Sorting technology: Sorting of waste is important as it can separate the biodegradable waste from non-biodegradable waste and save resources in managing waste. Sorting of waste includes:
• Separation of items by weight like separating glasses, metals and use of screens to separate items by size
• Magnetic separation of metals
• Ultraviolet optical scanners combined with targeted air jets that send items of certain type in separate collection bins e.g. PET and non-PET plastics
Plastic to pavement: In India, a chemistry professor invented a technique called “plastic to pavement” - waste can replace 15% of more expensive bitumen in the mix used to lay roads. It has been tested and more than 5,000 kilometres of plastic roads have been laid in at least 11 states since 2004.
Tracking, Collection and Transport: Accurate waste management information is essential for most organizations operating in regulated industries and the healthcare sector. The sensor based technologies, bar-coded labels or radio frequency identifier (RFID) tags can track waste from the point of creation to the point of shipment and disposal. GPS based technology is used to locate and transport waste efficiently. Tracking technologies make documentation of waste and keep historical data to make cost analysis and minimize waste production. e.g. The AMCS group provides HID’s RFID technology solutions for real-time tracking, provide better read range and high performance to several municipalities and waste collection business customers.
M2M: The use of sensors and M2M devices is revolutionising the waste management process by collecting and communicating real-time waste related data. e.g. Santander in Spain is working with the waste management service provider ASCAN to develop a smart solution. The just-in-time waste collection service uses machine-to-machine (M2M) sensors that record the volume of rubbish in the bins, which is relayed via data collectors, repeaters and the mobile network to the control centre. The waste collection vehicles are also equipped with GPS devices to track dustbin or location of waste. The city's street sweeping team and citizens will also be able to use the Cuida Santander app to report problems regarding illegal dumping of waste. Another example is U-Dump M2M, a wireless sensor installed in waste containers or other types of containers to measure the filling percentage and transfer the data to the main office through communication network. The M2M based waste tracking and management systems can play a significant role in the upcoming smart cities in India.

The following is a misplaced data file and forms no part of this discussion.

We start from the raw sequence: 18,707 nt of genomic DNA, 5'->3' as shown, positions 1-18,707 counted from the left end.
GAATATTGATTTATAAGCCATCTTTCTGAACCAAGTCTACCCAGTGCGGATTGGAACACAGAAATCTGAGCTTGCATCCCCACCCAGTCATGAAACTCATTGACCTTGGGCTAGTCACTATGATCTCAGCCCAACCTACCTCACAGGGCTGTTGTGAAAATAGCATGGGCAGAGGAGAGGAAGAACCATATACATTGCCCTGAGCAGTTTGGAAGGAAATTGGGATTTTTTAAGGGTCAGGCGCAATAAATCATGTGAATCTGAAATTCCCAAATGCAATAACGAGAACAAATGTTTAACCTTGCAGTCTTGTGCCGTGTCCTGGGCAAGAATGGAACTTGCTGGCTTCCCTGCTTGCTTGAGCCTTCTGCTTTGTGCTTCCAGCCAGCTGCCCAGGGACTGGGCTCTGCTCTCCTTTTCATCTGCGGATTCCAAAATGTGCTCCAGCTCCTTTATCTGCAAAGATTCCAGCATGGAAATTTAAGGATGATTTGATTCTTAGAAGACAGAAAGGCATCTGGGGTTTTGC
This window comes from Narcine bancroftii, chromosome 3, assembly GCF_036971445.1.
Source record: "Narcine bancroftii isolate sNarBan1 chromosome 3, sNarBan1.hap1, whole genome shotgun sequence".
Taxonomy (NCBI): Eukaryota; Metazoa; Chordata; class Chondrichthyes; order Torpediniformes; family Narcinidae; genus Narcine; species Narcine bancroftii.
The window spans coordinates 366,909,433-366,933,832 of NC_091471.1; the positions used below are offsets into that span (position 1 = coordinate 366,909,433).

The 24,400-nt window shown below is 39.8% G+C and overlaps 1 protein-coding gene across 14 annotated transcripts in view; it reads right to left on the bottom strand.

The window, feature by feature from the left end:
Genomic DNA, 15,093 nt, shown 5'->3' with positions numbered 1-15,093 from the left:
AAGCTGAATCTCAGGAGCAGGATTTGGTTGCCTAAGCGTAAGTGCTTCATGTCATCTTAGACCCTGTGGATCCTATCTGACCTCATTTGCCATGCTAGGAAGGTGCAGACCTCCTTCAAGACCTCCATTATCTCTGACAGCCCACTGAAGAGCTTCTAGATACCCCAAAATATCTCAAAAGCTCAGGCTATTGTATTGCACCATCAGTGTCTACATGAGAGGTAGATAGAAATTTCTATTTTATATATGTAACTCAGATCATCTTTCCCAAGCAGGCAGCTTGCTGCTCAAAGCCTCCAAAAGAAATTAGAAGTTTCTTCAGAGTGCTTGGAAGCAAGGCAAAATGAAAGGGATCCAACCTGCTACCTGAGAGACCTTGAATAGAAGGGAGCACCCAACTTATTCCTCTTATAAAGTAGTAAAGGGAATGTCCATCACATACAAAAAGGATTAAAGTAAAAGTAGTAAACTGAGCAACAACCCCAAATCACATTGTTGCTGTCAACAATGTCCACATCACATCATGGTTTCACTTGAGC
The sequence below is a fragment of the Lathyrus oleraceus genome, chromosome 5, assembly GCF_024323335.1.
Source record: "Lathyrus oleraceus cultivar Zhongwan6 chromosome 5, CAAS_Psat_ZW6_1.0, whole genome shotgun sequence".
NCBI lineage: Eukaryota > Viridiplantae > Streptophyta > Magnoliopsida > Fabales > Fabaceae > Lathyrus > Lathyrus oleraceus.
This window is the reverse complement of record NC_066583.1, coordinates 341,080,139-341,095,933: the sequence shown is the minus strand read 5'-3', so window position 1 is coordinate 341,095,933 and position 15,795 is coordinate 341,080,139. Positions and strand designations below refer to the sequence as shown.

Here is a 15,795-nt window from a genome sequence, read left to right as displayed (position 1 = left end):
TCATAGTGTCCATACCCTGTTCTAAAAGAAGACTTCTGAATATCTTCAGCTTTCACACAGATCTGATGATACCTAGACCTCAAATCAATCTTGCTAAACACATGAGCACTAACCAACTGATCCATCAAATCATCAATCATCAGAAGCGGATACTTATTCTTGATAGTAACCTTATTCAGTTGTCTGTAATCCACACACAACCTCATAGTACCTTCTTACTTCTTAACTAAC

Media: Swachh Bharat Abhiyan: The Government’s cleaner India, the Swachh Bharat Abhiyan has made significant impact on the public and organisations. The project encourages people to devote 100 hours every year towards the cause of cleanliness. Public figures like Mridula Sinha and Sachin Tendulkar are participating in this project which is increasing the popularity of the project as well as building awareness among the public.
Digital and print media: Reality shows such as SatyamevJayate and promotional activities are encouraging people for better waste management. Celebrities like VidyaBalan are promoting total sanitation campaign and encouraging people to build toilets.
Social media: Waste management is active across most of the major social media sites - Facebook, LinkedIn, Twitter, YouTube, Pinterest, and Google+. They are not obsessed with the number of their platform followers, but rather on the reach and level of engagement. The government and NGOs are using social media to promote the swachh activities and to increase awareness among the people.
Hemant Joshi is a Partnerwith Deloitte Haskins & Sells LLP.